Story at a glance
- On Monday, the U.S. House of Representatives passed the CROWN Act aimed at banning discrimination based on hair texture or style.
- Seven states have already signed the bill into law.
On Monday, the U.S. House of Representatives passed H.R.5309, a landmark bill aimed at banning discrimination based on a person’s hair texture or style that is associated with a specific race or ethnicity.
Dubbed the CROWN Act, or Creating a Respectful and Open World for Natural Hair Act of 2019, the legislation would prevent employers from denying economic opportunities to individuals with diverse hair textures or race-specific hairstyles, including Afros, locs, twists, bantu knots, cornrows and braids.
It also specifically bans discrimination based on hair texture or style against individuals participating in federal assistance programs, housing programs or other public accommodations and institutions.
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The act has been passed in seven states, including California, New York, Washington, Colorado, Virginia and Maryland. It was introduced in Congress back in December 2019 by its sponsor, Rep. Cedric Richmond (D-La.).
#TheCROWNAct (H.R. 5309) just PASSED The House of U.S. Representatives!
What’s next? The federal bill will now advance to the U.S. Senate.
We are one step closer to ending #hairdiscrimination NATIONWIDE!
— The CROWN Act (@thecrownact) September 21, 2020
Another version of the CROWN Act was introduced in the U.S. Senate by Sen. Cory Booker (D-N.J.) in January 2020, where it was referred to the Senate Judiciary Committee. While no action has been taken on the version introduced into the Senate, the House’s CROWN Act will head to the U.S. Senate for consideration.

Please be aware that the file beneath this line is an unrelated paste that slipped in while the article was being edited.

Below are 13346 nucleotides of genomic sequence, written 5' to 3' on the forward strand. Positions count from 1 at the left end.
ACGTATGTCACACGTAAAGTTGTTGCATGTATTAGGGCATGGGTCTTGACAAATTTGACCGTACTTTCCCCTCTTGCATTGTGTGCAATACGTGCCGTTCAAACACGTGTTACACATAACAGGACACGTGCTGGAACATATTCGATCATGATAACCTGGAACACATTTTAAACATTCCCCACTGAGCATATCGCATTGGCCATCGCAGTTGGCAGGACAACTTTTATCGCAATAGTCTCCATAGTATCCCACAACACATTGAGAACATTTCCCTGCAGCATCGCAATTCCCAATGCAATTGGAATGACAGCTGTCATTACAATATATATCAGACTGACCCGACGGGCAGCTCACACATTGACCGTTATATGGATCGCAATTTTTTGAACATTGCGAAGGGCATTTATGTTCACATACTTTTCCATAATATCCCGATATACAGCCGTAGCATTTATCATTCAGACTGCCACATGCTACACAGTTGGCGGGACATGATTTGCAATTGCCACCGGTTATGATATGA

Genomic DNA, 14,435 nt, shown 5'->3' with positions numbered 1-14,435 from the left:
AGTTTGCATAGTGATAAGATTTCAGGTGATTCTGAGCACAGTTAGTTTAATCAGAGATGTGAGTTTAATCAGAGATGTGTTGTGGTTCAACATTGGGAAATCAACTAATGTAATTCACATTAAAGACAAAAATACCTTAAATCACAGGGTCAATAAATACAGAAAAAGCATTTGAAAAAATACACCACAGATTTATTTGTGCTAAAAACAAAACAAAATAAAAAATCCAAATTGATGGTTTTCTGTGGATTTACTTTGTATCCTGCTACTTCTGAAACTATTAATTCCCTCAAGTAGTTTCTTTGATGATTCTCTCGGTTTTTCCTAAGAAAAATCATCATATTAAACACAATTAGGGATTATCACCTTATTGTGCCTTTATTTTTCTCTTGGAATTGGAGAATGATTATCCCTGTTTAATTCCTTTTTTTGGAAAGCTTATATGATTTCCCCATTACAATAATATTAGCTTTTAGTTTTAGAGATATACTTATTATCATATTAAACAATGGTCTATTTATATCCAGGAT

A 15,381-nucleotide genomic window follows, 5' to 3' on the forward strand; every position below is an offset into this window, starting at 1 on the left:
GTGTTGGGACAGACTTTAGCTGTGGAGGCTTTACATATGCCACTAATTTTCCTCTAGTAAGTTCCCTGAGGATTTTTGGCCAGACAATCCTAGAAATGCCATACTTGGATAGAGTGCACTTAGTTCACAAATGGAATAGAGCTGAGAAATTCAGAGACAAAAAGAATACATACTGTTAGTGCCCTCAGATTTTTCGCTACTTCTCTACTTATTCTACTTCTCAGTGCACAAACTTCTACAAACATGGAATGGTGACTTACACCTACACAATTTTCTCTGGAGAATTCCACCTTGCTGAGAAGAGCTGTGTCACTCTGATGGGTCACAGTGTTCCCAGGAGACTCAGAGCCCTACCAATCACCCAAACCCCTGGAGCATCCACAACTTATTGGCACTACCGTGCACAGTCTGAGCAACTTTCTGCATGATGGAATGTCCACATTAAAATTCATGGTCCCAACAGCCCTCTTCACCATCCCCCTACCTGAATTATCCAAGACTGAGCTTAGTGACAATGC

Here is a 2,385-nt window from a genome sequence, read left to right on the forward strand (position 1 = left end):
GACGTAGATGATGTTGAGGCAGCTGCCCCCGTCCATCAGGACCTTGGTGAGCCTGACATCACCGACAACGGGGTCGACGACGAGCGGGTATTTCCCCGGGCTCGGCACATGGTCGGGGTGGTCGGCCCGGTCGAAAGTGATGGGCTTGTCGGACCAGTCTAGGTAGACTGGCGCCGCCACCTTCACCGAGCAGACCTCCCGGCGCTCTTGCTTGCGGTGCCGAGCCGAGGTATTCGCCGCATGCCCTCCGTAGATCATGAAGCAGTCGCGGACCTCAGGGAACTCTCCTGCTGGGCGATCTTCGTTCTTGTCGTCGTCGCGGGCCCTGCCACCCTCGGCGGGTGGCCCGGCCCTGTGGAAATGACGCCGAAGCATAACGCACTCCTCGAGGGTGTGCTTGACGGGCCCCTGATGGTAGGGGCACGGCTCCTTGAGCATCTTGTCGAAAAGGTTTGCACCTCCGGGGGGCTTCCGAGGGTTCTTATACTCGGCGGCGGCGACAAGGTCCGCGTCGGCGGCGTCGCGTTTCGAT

Legislation to ban discrimination based on hair texture and style gained traction following a study commissioned by Dove, a haircare product company. Looking at 1,000 Black women and 1,000 white women, Black women’s hair is 3.4 times as likely to be regarded as “unprofessional,” according to GovTrack. Black women are also 1.5 times more likely to be sent home or know of a Black woman being sent home due to their hair versus their white female counterparts.
“For far too long, Black Americans have faced senseless forms of discrimination merely because of how they choose to wear their hair. As states begin to tackle this issue, it is long overdue for Congress to act,” Richmond said in a press release. “From Louisiana to New Jersey, textured hair should never serve as a professional or educational impediment nor should it ever lead to a reprimand of consequence.”
The House bill has attracted dozens of cosponsors, including Reps. Barbara Lee (D-Calif.), Ayanna Pressley (D-Mass.), and the late Rep. John Lewis (D-Ga.).
Today the House passed @RepRichmond @RepMarciaFudge, @RepPressley & my bill to prohibit natural hair discrimination. No one should feel forced to change their natural hair. I’ve been rocking my crown for decades & everybody should feel empowered to rock theirs too. #CROWNAct pic.twitter.com/8axju7iBVY
— Rep. Barbara Lee (@RepBarbaraLee) September 22, 2020
Multiple companies and organizations have expressed public support for the passage of the CROWN Act on state and federal levels, including Dove, the ACLU branches of California and New Jersey, and the Equal Rights Advocates.
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